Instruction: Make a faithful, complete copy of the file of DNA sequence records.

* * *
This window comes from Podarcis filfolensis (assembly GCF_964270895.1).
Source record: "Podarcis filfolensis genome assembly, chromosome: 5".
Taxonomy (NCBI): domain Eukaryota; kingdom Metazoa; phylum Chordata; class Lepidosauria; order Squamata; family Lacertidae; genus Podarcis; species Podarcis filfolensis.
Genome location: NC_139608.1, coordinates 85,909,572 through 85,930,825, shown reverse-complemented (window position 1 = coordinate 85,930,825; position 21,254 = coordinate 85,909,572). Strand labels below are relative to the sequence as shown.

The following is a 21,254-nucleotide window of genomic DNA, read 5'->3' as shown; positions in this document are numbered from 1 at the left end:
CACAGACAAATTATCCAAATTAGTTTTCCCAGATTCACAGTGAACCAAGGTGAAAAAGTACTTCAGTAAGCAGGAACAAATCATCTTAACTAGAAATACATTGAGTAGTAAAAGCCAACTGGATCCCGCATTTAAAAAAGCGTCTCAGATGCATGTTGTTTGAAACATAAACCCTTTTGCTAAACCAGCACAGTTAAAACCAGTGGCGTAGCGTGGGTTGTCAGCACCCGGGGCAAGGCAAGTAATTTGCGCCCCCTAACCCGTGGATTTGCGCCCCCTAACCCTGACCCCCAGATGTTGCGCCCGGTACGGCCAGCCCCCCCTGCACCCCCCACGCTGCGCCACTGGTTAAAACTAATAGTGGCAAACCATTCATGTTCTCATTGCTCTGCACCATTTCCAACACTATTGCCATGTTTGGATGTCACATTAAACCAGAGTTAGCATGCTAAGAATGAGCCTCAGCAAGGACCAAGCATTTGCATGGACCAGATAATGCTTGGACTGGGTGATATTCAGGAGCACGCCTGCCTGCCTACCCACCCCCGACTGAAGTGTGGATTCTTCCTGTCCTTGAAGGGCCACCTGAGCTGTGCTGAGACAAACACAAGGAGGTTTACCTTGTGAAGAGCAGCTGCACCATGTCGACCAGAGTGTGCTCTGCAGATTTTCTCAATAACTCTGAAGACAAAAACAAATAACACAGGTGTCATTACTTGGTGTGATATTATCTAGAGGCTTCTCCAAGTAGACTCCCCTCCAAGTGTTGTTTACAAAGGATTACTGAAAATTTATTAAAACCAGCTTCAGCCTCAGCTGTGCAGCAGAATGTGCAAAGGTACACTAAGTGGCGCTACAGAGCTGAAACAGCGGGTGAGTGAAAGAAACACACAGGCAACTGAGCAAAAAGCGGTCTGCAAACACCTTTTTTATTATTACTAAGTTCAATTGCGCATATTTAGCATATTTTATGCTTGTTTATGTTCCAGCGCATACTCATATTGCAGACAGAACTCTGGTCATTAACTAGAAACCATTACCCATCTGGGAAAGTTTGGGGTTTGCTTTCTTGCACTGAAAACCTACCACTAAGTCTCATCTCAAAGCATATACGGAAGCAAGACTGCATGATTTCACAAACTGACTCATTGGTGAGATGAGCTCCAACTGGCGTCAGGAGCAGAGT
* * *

This window comes from Podarcis filfolensis (assembly GCF_964270895.1).
Source record: "Podarcis filfolensis genome assembly, chromosome: 5".
Taxonomy (NCBI): domain Eukaryota; kingdom Metazoa; phylum Chordata; class Lepidosauria; order Squamata; family Lacertidae; genus Podarcis; species Podarcis filfolensis.
Genome location: NC_139608.1, coordinates 85,909,572 through 85,930,825, shown reverse-complemented (window position 1 = coordinate 85,930,825; position 21,254 = coordinate 85,909,572). Strand labels below are relative to the sequence as shown.

The following is a 21,254-nucleotide window of genomic DNA, read 5'->3' as shown; positions in this document are numbered from 1 at the left end:
CACAGACAAATTATCCAAATTAGTTTTCCCAGATTCACAGTGAACCAAGGTGAAAAAGTACTTCAGTAAGCAGGAACAAATCATCTTAACTAGAAATACATTGAGTAGTAAAAGCCAACTGGATCCCGCATTTAAAAAAGCGTCTCAGATGCATGTTGTTTGAAACATAAACCCTTTTGCTAAACCAGCACAGTTAAAACCAGTGGCGTAGCGTGGGTTGTCAGCACCCGGGGCAAGGCAAGTAATTTGCGCCCCCTAACCCGTGGATTTGCGCCCCCTAACCCTGACCCCCAGATGTTGCGCCCGGTACGGCCAGCCCCCCCTGCACCCCCCACGCTGCGCCACTGGTTAAAACTAATAGTGGCAAACCATTCATGTTCTCATTGCTCTGCACCATTTCCAACACTATTGCCATGTTTGGATGTCACATTAAACCAGAGTTAGCATGCTAAGAATGAGCCTCAGCAAGGACCAAGCATTTGCATGGACCAGATAATGCTTGGACTGGGTGATATTCAGGAGCACGCCTGCCTGCCTACCCACCCCCGACTGAAGTGTGGATTCTTCCTGTCCTTGAAGGGCCACCTGAGCTGTGCTGAGACAAACACAAGGAGGTTTACCTTGTGAAGAGCAGCTGCACCATGTCGACCAGAGTGTGCTCTGCAGATTTTCTCAATAACTCTGAAGACAAAAACAAATAACACAGGTGTCATTACTTGGTGTGATATTATCTAGAGGCTTCTCCAAGTAGACTCCCCTCCAAGTGTTGTTTACAAAGGATTACTGAAAATTTATTAAAACCAGCTTCAGCCTCAGCTGTGCAGCAGAATGTGCAAAGGTACACTAAGTGGCGCTACAGAGCTGAAACAGCGGGTGAGTGAAAGAAACACACAGGCAACTGAGCAAAAAGCGGTCTGCAAACACCTTTTTTATTATTACTAAGTTCAATTGCGCATATTTAGCATATTTTATGCTTGTTTATGTTCCAGCGCATACTCATATTGCAGACAGAACTCTGGTCATTAACTAGAAACCATTACCCATCTGGGAAAGTTTGGGGTTTGCTTTCTTGCACTGAAAACCTACCACTAAGTCTCATCTCAAAGCATATACGGAAGCAAGACTGCATGATTTCACAAACTGACTCATTGGTGAGATGAGCTCCAACTGGCGTCAGGAGCAGAGT